Researchers at UBC Okanagan say store front marijuana dispensaries should be allowed to continue in BC once recreational pot use becomes legal next year.
Associate psychology professor Zach Walsh says most of the 440 therapeutic users he and PhD candidate Rielle Capler spoke with prefer to buy from those outlets, rather than growing their own or buying from a dealer.
“Folks who are using dispensaries really seem to value the services the dispensaries are providing. They felt respected, they felt safe and they appreciated the quality and diversity of the product,” Walsh tells Kiss FM.
Walsh has concerns about using a liquor store type model like Ontario, saying it sends the wrong message to sell pot and liquor together.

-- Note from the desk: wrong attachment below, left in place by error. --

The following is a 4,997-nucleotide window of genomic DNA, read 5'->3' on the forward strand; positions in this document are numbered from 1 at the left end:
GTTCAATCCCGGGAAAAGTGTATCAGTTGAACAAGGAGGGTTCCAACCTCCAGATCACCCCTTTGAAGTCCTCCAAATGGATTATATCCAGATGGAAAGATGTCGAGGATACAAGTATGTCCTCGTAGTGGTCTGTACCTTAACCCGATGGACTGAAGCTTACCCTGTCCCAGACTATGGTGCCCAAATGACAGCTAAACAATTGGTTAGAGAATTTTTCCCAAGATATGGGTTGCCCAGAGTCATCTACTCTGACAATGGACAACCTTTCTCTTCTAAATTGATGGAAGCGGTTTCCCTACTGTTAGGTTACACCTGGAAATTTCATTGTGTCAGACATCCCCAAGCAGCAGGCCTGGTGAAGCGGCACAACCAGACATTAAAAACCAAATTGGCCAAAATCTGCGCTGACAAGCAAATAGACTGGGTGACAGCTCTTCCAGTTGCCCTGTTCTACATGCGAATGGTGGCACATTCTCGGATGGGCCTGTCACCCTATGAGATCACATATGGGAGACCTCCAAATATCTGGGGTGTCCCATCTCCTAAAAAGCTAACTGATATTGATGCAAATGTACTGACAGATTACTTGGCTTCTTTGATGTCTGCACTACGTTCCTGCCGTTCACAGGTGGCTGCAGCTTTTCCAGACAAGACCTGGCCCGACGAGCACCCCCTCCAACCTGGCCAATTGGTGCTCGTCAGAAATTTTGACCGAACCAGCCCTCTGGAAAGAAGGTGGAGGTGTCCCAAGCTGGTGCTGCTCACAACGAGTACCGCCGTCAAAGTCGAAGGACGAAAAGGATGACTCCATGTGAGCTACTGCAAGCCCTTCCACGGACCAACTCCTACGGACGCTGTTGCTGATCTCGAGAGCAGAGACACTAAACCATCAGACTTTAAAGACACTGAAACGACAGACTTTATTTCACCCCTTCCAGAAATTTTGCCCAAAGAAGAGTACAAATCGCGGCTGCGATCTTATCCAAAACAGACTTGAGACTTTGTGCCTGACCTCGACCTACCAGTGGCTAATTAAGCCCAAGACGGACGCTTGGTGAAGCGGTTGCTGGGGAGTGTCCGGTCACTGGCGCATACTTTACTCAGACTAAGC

“If we’re going to have distinct points of sale for cannabis I don’t see why it should be kept behind a locked shield, the way they do with tobacco products in a stand alone store. That’s going to make it hard to compete with the black market.
“On the other hand, if we provide people with a positive experience where they can select from diverse strains and products and examine it, and shop the way we shop for other things, I think we’ll have a much better chance of transitioning to a legal market.”
Walsh says the privately owned stores — which are currently operating illegally — have played a big role in changing the laws.
“We owe them a debt of gratitude. We wouldn’t be here at this point of legalization without the dispensaries, so it seems unfair to shut them out, and it’s not what’s best for customers.”
Walsh says the only negative about dispensaries was the cost of their products is often higher than from a street dealer.